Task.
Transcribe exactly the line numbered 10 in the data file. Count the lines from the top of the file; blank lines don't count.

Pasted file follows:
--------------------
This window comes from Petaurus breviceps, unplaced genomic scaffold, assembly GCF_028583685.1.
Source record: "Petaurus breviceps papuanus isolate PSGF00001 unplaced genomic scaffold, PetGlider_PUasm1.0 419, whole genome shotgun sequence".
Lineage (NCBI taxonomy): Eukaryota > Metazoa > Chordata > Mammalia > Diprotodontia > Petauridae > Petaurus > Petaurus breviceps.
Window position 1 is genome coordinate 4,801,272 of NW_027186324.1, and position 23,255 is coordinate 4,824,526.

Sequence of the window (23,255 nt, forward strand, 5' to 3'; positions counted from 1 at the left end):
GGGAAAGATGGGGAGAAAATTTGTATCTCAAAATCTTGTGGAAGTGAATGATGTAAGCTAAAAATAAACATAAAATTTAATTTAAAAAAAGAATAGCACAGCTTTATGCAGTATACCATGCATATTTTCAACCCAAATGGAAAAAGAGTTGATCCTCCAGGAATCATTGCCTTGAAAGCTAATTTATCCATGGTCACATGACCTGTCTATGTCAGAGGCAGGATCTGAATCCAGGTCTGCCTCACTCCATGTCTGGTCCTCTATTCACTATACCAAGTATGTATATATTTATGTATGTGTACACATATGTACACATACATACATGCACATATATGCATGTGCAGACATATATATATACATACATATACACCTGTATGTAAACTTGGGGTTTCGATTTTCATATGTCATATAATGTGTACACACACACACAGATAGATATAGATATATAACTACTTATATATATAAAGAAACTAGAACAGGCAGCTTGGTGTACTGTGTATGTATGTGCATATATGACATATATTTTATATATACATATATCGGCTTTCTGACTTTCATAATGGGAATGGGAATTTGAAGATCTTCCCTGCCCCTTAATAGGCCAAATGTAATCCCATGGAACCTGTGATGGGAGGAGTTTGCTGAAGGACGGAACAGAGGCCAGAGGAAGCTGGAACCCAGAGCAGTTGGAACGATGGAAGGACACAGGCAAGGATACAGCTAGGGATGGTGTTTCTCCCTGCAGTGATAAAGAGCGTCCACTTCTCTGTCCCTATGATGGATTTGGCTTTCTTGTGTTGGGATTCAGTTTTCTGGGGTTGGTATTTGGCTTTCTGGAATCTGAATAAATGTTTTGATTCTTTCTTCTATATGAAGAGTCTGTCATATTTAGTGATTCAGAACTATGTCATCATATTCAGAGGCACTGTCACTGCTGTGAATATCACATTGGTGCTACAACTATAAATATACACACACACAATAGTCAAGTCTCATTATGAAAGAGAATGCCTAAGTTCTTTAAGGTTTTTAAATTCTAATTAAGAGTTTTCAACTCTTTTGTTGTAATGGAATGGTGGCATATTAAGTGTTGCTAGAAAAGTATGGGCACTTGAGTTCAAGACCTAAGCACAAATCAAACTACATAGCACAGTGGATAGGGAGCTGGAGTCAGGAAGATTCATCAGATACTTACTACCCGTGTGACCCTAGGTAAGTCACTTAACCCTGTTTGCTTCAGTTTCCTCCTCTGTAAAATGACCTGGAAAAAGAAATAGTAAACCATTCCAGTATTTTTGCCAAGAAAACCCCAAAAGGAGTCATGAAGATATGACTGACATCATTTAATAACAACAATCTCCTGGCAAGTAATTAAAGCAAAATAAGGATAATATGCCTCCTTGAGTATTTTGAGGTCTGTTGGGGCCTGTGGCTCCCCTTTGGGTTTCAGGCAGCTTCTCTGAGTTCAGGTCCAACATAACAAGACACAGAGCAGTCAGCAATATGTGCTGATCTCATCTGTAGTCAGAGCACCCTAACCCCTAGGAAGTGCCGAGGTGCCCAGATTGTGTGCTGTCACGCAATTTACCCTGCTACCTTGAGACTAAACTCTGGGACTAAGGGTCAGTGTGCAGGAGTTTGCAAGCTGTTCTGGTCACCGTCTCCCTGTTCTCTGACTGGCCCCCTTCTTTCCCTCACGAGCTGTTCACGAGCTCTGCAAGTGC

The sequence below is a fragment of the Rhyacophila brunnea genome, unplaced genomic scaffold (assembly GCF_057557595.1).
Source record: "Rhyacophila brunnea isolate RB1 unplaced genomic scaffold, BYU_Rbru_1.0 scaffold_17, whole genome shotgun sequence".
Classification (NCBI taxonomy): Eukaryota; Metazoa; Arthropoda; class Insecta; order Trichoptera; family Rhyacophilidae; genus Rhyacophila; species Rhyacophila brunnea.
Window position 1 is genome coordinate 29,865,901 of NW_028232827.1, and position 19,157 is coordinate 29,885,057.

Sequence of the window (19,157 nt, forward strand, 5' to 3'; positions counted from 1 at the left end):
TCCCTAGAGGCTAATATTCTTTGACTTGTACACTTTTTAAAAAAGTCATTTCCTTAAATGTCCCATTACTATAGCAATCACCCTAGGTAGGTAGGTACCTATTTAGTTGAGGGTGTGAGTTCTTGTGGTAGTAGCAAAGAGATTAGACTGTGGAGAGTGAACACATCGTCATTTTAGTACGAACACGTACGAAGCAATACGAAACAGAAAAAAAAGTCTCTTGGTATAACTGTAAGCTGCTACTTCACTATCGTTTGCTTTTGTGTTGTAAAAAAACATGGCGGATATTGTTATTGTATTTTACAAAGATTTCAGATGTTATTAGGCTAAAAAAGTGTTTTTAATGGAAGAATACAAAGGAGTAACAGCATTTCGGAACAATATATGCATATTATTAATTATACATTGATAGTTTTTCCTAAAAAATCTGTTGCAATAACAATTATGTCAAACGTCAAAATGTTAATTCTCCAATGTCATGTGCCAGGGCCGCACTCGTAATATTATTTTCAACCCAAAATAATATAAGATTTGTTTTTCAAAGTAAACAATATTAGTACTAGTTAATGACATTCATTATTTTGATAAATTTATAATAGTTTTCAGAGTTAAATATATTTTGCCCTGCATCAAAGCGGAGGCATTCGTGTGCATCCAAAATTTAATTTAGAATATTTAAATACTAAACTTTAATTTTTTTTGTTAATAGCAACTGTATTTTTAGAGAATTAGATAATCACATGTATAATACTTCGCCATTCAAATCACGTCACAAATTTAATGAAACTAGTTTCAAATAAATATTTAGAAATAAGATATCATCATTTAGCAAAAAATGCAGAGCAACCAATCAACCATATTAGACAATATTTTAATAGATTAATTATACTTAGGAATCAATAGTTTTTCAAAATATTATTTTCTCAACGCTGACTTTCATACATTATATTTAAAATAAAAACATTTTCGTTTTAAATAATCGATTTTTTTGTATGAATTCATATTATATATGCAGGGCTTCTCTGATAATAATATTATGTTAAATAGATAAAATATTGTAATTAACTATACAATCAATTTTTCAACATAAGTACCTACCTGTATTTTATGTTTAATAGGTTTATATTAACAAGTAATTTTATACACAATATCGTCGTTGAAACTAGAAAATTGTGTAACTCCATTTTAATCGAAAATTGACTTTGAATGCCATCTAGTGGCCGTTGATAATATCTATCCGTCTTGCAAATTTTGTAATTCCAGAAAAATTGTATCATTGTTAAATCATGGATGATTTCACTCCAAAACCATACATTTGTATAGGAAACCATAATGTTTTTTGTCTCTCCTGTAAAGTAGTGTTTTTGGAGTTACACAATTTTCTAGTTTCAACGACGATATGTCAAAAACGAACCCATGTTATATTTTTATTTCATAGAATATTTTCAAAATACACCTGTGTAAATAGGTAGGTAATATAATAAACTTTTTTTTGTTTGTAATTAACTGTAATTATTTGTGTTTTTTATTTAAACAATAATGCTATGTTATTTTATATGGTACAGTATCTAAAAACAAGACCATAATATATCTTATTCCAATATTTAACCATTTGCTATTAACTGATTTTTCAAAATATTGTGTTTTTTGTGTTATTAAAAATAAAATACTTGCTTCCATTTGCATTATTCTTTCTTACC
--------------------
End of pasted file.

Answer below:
Window position 1 is genome coordinate 29,865,901 of NW_028232827.1, and position 19,157 is coordinate 29,885,057.